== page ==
January 2, 2009 / 12:46 AM / 11 years ago

Nokia CEO to favor profit over sales targets: report

HELSINKI (Reuters) - Nokia will focus on profit development amid a falling cell phone market in which many competitors are cutting prices, Chief Executive Olli-Pekka Kallasvuo told the Financial Times.

Nokia Chief Executive Officer Olli-Pekka Kallasvuo listens to a question during the Nokia Capital Markets Day in New York, in this file photo from December 4, 2008. REUTERS/Brendan McDermid

“We will continue to combine market share and margins in the right way in order to maximize the bottom line,” Kallasvuo was quoted as saying in an interview. This in stark contrast to some of its smaller rivals, like LG Electronics, who have said they will do anything to reach their sales targets.

Nokia lost some market share in the second half of last year as it shied away from some fierce price battles.

Cell phone market is expected to see its weakest year in 2009, with analysts forecasting on average for a 6.6 percent fall in sales volumes.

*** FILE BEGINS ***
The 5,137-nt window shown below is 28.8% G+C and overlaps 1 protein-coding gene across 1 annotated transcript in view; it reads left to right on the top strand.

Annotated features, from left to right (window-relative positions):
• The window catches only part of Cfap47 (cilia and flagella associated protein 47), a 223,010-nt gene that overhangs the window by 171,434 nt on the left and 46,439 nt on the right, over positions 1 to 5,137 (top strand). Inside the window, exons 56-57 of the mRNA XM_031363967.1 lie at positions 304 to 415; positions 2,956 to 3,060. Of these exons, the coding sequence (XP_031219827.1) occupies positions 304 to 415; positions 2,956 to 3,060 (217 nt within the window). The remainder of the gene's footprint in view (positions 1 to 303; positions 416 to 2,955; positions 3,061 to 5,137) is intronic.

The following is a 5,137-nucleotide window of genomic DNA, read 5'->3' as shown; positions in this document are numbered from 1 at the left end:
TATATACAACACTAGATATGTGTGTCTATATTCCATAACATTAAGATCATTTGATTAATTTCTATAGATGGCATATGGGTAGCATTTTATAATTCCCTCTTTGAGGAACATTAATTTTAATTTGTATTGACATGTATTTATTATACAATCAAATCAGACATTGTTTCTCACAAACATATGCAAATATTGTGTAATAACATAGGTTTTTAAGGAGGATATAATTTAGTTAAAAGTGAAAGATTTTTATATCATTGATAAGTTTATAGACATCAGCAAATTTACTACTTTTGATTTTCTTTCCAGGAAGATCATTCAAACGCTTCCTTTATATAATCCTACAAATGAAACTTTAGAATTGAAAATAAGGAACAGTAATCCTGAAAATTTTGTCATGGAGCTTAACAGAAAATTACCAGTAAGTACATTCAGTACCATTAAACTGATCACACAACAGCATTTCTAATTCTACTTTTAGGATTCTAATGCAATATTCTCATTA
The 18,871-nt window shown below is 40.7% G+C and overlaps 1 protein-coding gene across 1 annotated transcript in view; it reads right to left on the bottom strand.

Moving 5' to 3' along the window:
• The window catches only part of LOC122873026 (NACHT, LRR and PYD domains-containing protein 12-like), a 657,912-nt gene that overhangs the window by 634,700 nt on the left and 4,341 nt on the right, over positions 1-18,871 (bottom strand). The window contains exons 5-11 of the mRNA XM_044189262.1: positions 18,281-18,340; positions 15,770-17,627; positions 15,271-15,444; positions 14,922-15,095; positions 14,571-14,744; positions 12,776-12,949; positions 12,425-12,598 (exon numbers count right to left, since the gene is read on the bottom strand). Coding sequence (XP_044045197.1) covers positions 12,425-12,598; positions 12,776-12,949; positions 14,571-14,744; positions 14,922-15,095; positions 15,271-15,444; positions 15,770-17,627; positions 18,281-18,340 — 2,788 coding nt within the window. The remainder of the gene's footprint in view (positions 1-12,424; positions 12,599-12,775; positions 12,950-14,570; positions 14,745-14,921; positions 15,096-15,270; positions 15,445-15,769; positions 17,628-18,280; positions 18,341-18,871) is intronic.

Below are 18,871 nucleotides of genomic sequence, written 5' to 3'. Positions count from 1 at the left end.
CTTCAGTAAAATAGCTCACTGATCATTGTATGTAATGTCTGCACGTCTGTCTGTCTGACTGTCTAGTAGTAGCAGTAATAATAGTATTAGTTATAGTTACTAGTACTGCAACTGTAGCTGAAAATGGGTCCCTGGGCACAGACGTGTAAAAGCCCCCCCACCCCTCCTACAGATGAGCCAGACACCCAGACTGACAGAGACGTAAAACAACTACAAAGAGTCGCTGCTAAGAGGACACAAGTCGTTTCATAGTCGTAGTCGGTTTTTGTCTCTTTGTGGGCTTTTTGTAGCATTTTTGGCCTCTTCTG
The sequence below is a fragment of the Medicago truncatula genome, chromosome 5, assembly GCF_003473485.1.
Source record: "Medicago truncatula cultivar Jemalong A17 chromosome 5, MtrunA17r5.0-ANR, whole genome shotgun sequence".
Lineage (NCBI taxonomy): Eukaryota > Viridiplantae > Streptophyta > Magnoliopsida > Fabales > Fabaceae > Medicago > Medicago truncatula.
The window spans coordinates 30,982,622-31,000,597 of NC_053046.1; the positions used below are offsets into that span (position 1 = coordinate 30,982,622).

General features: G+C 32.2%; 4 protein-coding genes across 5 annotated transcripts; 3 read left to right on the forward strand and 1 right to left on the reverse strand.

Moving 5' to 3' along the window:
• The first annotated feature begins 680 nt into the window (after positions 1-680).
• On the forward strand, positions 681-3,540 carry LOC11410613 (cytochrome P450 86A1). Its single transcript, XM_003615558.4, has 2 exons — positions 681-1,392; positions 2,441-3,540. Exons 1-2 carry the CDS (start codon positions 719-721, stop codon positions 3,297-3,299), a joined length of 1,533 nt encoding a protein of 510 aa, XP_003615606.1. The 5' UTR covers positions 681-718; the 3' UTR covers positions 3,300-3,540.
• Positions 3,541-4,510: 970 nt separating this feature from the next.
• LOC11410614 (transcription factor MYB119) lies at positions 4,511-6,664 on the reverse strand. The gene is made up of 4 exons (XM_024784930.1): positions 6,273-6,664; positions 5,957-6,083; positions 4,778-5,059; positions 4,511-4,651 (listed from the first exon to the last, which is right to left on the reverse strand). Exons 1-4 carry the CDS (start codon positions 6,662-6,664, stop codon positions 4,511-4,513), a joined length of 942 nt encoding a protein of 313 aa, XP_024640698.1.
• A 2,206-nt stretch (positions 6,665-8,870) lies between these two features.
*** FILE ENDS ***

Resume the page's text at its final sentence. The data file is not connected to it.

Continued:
Nokia expects to weather the fall better than some rivals.

“When times are tougher, people who have stronger positions fare relatively better than the competition . . . So, overall, I believe many of our competitors will have limitations here in terms of their ability to do things,” Kallasvuo told the paper.

Nokia has said it aims to increase its cell phone market share in 2009, helped by consumers’ appetite for cheaper models.

“The fact that we are commercial in all price points will give us the possibility, if the trade-down happens, to sell another device, which is not always the case with competitors who have a more limited portfolio,” Kallasvuo said.

Nokia has bought a dozen companies — including an $8.1 billion acquisition of mapping company Navteq — to jump-start its Internet business as growth in the cell phone market stalls.

Nokia has said it was looking for smaller acquisitions to strengthen its Internet services offering, and Kallasvuo told the paper the company does not have “any big pieces missing” in its services portfolio.

Reporting by Tarmo Virki; editing by Gunna Dickson, John Stonestreet

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